The Montgomery County executive called yesterday for a $5 million cut in spending plans, citing a predicted slump in housing sales that is expected to sharply reduce revenues from the county's real estate transfer tax.
Executive Charlies W. Gilchrist called the recommended cuts "stringent but not destructive" and said the county has a basic choice: to raise taxes more than he has already proposed or to curb expenditures and increase fees. Gilchrist has already called for a 14-cent increase in the real estate tax rate, which would raise the average homeowner's tax by about $57.
He called on the County Council to cut $3 million from the school budget by reducing the number of school employes through attrition and decreasing the contribution to an employe health insurance program. Those suggestions were promptly and vigorously proested by school officials.
Gilchrist also recommended that the council cut at least $2 million from the budget he proposed in February by freezing hiring in all departments except police, decreasing overtime pay for county workers, reducing out-of-town travel and trimming several programs.
County officials expect that only 10,000 homes will be sold in the county in fiscal 1981, which starts July 1, instead of the 14,000 previously forecast. The officials cited economic conditions, in particular the difficulty of obtaining mortgage loans, as the reason for the slump.
The decrease in sales is expected to result in the loss of $5.6 million in revenue from the real estate transfer tax, which ranges from a quarter of 1 percent to 1 percent, depending on the price of the property.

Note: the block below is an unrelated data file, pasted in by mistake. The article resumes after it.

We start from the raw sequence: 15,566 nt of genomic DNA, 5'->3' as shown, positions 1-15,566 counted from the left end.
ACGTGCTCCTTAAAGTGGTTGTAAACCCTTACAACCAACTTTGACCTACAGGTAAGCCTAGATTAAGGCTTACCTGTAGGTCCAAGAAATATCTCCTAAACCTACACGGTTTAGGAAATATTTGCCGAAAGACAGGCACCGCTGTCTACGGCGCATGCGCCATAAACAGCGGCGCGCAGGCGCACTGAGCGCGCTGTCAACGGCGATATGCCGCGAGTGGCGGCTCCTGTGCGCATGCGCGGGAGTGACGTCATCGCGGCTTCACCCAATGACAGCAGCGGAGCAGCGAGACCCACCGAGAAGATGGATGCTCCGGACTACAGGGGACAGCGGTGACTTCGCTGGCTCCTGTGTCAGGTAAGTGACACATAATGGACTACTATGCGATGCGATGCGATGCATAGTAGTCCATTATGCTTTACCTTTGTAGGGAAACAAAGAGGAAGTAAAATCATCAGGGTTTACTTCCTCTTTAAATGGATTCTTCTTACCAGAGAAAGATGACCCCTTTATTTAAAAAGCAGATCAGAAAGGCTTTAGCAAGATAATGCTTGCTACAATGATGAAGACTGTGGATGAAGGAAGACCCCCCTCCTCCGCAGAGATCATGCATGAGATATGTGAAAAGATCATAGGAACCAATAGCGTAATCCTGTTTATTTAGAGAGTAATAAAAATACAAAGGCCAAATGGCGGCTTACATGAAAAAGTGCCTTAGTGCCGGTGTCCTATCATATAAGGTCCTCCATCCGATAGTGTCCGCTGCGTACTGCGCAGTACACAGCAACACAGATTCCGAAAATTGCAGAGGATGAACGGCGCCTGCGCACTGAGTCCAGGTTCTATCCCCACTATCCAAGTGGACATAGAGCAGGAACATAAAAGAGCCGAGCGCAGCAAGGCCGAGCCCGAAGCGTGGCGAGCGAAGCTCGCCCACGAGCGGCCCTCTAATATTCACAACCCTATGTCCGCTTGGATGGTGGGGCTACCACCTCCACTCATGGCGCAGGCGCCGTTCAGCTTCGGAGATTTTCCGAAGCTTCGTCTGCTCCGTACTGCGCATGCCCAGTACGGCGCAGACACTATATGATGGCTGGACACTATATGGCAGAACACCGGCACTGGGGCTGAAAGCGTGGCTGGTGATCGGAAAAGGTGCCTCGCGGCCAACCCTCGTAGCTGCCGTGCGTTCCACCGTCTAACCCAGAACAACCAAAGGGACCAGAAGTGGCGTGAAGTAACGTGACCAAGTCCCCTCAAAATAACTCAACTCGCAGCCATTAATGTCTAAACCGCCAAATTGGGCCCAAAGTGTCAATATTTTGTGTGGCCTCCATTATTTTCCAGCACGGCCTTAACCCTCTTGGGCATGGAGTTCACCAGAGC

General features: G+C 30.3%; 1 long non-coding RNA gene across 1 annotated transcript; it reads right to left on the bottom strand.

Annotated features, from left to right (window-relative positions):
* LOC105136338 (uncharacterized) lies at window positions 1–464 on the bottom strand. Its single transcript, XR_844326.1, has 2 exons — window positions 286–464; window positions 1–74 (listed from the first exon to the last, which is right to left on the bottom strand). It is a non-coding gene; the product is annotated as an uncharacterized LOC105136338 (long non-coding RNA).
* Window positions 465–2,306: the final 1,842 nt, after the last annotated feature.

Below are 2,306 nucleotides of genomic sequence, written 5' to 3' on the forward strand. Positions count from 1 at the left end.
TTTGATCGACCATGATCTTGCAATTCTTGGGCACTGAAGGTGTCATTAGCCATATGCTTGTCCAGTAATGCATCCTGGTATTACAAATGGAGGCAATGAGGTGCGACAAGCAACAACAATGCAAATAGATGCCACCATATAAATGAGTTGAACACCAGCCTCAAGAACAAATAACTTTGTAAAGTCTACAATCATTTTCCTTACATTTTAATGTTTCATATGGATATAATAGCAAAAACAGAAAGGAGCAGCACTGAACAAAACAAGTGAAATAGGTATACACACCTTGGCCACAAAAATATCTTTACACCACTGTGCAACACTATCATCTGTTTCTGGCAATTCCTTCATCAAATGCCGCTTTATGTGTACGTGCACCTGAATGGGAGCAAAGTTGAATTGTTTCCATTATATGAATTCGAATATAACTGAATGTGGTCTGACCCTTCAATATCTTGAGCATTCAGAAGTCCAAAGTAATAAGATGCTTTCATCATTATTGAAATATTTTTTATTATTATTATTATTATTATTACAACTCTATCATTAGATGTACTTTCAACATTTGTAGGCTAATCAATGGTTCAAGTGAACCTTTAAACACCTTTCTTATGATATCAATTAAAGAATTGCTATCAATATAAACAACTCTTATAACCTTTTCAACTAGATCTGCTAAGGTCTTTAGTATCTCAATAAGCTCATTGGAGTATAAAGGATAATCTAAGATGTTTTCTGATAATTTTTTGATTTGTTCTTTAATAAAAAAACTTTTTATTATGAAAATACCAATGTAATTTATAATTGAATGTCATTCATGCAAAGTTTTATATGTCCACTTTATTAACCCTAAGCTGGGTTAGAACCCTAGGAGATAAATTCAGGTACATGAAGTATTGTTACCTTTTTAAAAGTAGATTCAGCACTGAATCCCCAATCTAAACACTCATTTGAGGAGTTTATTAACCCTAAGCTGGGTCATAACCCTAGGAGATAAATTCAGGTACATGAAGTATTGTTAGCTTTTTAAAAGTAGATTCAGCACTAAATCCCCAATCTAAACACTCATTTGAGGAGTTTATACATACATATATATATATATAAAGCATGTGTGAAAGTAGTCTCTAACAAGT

The new projection is based on a 37 percent drop in housing sales in Montgomery during the last quarter of 1979 and first quarter of 1980.
The school spending cuts the executive recommended are:
$1 million from the school board's Employe Benefit Trust Fund, which covers health expenses incurred by school employes. This is in addition to a $2.2 million cut in contribution Gilchrist proposed earlier this month.
Another $2 million by reducing the number of employes in the school system plus Montgomery College by 100. This is in addition to a 200-position cut Gilchrist recommended be added to a cut of 215 positions proposed by school Superintendent Edward Andrews.
School officials had already expressed dismay at cuts Gilchrist previously proposed. School spokesman Ken Muir said yesterday the new proposals "may very well result in some layoffs."
Gilchrist said he wanted to "avoid the level of rhetoric we've had with the educational system" over budget cuts and added: "We've got to stop this belief that if you cut a nickel out of the Board of Education budget you're anti-Board of Education."
In addition to imposing a hiring freeze and cutting overtime and travel for county government workers, Gilchrist called for cutting funds earmarked for helping elderly and handicapped persons whose apartments are converted to condominiums and raising by 10 percent fees charged for building permits and sewer inspections.
The $5 million in requested cuts, to be reviewed now by the council, would hold the total spending for county government and schools in the 1981 fiscal year to $659.8 million.